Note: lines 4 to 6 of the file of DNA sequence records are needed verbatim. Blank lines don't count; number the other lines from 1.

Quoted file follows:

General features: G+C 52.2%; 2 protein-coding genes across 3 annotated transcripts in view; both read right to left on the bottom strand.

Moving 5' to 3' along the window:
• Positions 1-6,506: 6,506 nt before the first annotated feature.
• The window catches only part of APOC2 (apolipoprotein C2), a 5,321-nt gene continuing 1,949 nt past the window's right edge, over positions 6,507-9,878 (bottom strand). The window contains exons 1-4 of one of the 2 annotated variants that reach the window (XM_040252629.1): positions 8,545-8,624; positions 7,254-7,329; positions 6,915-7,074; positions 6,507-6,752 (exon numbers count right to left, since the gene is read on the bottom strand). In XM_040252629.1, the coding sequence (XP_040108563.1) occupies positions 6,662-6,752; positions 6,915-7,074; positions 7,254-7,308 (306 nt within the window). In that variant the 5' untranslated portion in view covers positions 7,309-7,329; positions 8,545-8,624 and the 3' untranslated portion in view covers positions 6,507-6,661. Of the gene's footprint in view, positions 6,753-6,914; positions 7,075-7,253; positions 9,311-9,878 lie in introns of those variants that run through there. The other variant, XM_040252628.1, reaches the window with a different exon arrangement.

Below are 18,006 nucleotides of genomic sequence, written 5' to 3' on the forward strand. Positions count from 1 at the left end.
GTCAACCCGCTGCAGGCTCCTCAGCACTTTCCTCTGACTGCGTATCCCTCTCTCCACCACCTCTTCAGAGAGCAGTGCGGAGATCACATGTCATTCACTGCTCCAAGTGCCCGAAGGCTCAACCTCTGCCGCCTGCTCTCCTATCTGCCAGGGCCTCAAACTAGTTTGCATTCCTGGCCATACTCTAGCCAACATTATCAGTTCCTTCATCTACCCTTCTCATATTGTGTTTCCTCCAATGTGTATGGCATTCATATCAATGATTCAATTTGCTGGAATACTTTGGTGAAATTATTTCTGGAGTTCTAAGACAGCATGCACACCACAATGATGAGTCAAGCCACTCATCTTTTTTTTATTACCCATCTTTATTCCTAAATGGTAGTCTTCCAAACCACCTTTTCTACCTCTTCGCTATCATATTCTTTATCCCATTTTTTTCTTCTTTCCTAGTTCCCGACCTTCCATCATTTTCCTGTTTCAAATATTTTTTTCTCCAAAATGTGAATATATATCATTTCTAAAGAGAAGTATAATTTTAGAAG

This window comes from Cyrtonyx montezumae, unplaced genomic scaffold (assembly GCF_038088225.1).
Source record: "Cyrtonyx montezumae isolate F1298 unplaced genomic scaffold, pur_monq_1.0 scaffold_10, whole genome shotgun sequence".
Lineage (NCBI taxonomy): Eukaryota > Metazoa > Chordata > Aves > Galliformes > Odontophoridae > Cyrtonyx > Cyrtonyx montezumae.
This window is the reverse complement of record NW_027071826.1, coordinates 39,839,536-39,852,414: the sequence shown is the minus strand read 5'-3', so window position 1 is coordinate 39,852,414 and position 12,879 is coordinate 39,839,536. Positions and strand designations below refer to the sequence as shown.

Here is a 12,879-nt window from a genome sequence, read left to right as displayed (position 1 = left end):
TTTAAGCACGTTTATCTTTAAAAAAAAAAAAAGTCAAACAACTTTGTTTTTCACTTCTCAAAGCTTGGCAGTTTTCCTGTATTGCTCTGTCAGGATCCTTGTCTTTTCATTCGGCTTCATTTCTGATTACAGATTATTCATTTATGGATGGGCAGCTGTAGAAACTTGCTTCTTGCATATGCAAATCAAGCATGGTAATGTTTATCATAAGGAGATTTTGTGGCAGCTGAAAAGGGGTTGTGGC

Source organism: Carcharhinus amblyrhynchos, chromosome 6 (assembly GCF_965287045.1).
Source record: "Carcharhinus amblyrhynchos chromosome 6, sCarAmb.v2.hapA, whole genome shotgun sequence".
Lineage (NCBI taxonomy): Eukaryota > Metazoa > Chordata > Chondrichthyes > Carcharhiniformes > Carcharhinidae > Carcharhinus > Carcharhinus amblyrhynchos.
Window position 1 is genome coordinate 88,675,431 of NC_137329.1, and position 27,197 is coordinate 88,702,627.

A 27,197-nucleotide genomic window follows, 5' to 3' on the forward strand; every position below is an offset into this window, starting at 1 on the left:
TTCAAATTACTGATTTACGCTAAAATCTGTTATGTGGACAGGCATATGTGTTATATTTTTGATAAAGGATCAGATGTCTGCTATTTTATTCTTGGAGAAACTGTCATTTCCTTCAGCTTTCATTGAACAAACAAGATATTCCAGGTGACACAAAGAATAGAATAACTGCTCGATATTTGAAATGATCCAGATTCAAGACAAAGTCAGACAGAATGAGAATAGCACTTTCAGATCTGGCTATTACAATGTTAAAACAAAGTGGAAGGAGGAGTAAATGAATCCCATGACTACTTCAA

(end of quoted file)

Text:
• The window catches only part of APOC2 (apolipoprotein C2), a 5,321-nt gene continuing 1,949 nt past the window's right edge, over positions 6,507-9,878 (bottom strand). The window contains exons 1-4 of one of the 2 annotated variants that reach the window (XM_040252629.1): positions 8,545-8,624; positions 7,254-7,329; positions 6,915-7,074; positions 6,507-6,752 (exon numbers count right to left, since the gene is read on the bottom strand). In XM_040252629.1, the coding sequence (XP_040108563.1) occupies positions 6,662-6,752; positions 6,915-7,074; positions 7,254-7,308 (306 nt within the window). In that variant the 5' untranslated portion in view covers positions 7,309-7,329; positions 8,545-8,624 and the 3' untranslated portion in view covers positions 6,507-6,661. Of the gene's footprint in view, positions 6,753-6,914; positions 7,075-7,253; positions 9,311-9,878 lie in introns of those variants that run through there. The other variant, XM_040252628.1, reaches the window with a different exon arrangement.

Below are 18,006 nucleotides of genomic sequence, written 5' to 3' on the forward strand. Positions count from 1 at the left end.
GTCAACCCGCTGCAGGCTCCTCAGCACTTTCCTCTGACTGCGTATCCCTCTCTCCACCACCTCTTCAGAGAGCAGTGCGGAGATCACATGTCATTCACTGCTCCAAGTGCCCGAAGGCTCAACCTCTGCCGCCTGCTCTCCTATCTGCCAGGGCCTCAAACTAGTTTGCATTCCTGGCCATACTCTAGCCAACATTATCAGTTCCTTCATCTACCCTTCTCATATTGTGTTTCCTCCAATGTGTATGGCATTCATATCAATGATTCAATTTGCTGGAATACTTTGGTGAAATTATTTCTGGAGTTCTAAGACAGCATGCACACCACAATGATGAGTCAAGCCACTCATCTTTTTTTTATTACCCATCTTTATTCCTAAATGGTAGTCTTCCAAACCACCTTTTCTACCTCTTCGCTATCATATTCTTTATCCCATTTTTTTCTTCTTTCCTAGTTCCCGACCTTCCATCATTTTCCTGTTTCAAATATTTTTTTCTCCAAAATGTGAATATATATCATTTCTAAAGAGAAGTATAATTTTAGAAG